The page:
SCM
Supply Chain Management
Selector
Special syntax that enables API Gateway configuration settings to be evaluated and expanded at runtime based on metadata values (for example, from a KPS, message attribute, or environment variable).
Signature
Value computed with a cryptographic algorithm and added to a data object in such a way that any recipient of the data can use the signature to verify the data's origin and integrity.
SOAP
Simple Object Access Protocol (SOAP) is an XML-based object invocation protocol. SOAP was originally developed for distributed applications to communicate over HTTP and corporate firewalls. SOAP defines the use of XML and HTTP to access services, objects, and servers in a platform-independent way. SOAP is a wire protocol that can be used to facilitate highly ultradistributed architecture. For more details, see the SOAP specification.
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Glossary
SSL
Secure Sockets Layer (SSL) is an encrypted communication protocol for sending information securely across the Internet. It sits just above the transport layer, and below the application layer and transparently handles the encryption and decryption of data when a client establishes a secure connection to the server. It optionally provides peer entity authentication between client and server.
TLS
Transport Layer Security (TLS) is the successor to SSL 3.0. Like SSL, it allows applications to communicate over a secure channel.
UDDI
Universal Description, Discovery, and Integration (UDDI) is an XML-based lookup service for locating Web services on the Internet. For more details, see the UDDI standard.
URI
Uniform Resource Identifier (URI) is a platform-independent way to specify a file or resource on the Web. Strictly speaking, every URL is also a URI, but not every URI is also a URL. For more details on URI formats, see RFC 2396 and RFC 2732.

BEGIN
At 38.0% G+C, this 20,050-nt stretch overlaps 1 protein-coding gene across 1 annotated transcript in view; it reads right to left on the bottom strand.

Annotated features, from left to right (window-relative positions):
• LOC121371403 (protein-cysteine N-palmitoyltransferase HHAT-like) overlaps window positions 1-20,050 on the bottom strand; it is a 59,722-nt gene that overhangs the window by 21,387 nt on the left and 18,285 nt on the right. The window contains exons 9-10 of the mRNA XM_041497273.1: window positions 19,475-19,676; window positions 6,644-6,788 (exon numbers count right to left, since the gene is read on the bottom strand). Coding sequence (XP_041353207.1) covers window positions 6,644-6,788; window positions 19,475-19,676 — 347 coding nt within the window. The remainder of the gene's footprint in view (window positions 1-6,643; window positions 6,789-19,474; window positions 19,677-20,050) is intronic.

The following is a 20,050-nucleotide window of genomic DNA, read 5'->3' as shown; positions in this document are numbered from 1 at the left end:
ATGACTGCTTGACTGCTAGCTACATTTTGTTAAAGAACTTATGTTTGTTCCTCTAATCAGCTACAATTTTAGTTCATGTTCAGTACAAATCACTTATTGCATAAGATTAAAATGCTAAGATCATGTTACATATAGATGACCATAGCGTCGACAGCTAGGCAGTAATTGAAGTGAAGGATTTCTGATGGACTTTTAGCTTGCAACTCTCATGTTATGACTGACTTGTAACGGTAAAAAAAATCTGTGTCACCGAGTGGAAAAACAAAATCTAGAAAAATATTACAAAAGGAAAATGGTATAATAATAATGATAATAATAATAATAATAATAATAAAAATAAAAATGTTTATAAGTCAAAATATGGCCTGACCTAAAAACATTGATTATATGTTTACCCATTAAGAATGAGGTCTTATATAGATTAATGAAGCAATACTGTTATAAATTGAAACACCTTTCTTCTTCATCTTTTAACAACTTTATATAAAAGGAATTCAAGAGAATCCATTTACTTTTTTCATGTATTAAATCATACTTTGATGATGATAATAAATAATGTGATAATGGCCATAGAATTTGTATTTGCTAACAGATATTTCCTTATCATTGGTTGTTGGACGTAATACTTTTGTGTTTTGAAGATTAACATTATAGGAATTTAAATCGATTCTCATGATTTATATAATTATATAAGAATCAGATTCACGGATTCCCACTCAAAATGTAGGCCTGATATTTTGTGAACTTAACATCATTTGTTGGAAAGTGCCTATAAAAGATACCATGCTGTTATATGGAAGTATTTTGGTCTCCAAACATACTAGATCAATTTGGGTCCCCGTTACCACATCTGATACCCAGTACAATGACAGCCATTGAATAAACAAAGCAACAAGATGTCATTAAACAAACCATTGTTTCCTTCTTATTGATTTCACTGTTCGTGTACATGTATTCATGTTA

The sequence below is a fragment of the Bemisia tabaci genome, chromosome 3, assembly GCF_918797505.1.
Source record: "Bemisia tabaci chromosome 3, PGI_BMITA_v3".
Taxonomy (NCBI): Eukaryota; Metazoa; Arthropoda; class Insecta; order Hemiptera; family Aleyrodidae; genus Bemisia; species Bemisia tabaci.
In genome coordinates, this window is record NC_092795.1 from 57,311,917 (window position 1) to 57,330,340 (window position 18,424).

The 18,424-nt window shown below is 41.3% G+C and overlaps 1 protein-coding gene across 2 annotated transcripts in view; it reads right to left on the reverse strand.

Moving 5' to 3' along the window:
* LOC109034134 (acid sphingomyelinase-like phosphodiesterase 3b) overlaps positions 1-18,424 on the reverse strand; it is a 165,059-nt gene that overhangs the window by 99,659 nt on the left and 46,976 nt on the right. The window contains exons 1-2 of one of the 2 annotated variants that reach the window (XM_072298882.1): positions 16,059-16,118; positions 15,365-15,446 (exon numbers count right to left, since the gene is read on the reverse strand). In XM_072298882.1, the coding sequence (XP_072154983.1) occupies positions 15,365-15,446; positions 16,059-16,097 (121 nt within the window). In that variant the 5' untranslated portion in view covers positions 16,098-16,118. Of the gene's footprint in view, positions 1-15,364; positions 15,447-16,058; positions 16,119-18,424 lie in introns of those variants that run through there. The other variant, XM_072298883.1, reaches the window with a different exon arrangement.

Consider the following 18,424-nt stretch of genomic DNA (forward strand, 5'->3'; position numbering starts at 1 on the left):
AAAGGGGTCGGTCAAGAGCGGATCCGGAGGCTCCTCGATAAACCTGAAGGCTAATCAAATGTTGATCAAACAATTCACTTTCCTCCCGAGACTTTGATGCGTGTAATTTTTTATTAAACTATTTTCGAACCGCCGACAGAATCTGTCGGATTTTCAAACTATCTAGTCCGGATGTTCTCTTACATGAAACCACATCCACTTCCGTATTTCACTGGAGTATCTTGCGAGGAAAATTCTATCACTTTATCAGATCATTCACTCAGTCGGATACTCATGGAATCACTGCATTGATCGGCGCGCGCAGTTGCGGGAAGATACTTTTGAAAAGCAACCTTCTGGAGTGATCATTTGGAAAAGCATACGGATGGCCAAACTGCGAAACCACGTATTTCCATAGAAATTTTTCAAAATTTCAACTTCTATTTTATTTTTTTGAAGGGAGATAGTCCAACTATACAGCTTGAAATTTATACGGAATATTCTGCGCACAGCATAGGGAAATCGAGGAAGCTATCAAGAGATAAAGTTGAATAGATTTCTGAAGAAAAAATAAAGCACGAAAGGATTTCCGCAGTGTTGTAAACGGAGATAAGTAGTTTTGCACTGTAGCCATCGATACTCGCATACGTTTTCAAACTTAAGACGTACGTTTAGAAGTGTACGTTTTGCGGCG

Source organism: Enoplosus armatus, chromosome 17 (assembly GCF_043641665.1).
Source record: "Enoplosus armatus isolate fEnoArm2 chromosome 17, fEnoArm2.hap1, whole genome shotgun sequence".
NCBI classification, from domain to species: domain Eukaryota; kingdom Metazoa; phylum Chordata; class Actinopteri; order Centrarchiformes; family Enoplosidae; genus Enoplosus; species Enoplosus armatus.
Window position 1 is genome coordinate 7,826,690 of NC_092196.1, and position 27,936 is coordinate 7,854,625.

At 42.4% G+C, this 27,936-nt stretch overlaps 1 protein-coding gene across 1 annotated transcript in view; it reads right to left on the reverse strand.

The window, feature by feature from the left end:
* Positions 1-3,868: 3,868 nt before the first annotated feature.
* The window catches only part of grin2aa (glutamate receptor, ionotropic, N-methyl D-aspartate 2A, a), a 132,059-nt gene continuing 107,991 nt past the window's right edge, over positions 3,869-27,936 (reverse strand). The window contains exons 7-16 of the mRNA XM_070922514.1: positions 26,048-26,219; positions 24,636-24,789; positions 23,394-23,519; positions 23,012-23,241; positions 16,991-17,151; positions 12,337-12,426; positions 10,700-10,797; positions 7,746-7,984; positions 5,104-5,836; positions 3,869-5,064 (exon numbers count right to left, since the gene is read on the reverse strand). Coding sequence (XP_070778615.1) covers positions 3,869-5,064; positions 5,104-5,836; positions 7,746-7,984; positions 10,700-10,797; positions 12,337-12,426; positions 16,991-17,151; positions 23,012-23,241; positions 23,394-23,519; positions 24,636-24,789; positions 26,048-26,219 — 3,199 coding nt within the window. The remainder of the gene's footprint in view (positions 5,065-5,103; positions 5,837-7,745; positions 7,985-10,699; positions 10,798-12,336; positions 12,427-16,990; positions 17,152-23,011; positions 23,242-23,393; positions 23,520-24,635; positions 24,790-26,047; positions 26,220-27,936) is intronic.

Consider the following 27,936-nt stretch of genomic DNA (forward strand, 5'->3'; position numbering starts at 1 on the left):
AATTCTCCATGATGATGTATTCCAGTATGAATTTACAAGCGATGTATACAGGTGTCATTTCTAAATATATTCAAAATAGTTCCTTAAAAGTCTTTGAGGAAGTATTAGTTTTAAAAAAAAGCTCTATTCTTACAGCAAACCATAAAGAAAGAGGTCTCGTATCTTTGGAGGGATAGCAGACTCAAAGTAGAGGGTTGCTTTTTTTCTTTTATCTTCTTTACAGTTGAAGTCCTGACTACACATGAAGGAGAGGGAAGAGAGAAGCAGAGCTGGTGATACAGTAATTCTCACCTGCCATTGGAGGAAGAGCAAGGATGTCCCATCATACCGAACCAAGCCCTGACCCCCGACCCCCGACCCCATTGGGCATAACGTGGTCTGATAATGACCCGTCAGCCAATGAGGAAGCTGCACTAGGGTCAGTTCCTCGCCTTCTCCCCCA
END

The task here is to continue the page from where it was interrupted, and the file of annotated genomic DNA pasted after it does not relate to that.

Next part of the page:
WSDL
Web Services Description Language (WSDL) is an XML format for describing network services as a set of endpoints operating on messages containing document-oriented or procedure-oriented information. Operations and messages are described abstractly, and bound to a concrete network protocol and message format to define an endpoint. Related concrete endpoints are combined into abstract endpoints (services). WSDL is extensible to allow description of endpoints and messages regardless of what message formats or network protocols are used. For more details, see the WSDL specification.
X.509
Standard that defines the contents and data format of a public key certificate.
XKMS
XML Key Management Specification (XKMS) uses XML to provide key management services so that a Web service can query the trustworthiness of a user's certificate over the Internet. XKMS aims to simplify application building by separating digital-signature handling and encryption from the applications themselves. For more details, see the XML Key Management specification.
XML
Extensible Markup Language (XML) is a subset of Structured General Markup Language (SGML). Its goal is to enable generic SGML to be served, received, and processed on the Web in a similar way to HTML. See the XML Specification for more details.
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Glossary
XPath
XML Path (XPath) is a language that describes how to locate and process specific parts of an XML document. For more details, see the XML Path Language specification.
XSL
XML Stylesheet Language (XSL) is used to convert XML documents into different formats, the most common of which is HTML. In a typical scenario, an XML document references an XSL stylesheet, which defines how the XML elements of the document should be displayed as HTML. This enables a clear separation of content and presentation.
XSLT
Extensible Stylesheet Language Transformation (XSLT) is used to convert XML documents into other XML documents or other formats ( for example, HTML, plain text, or XSL Formatting objects).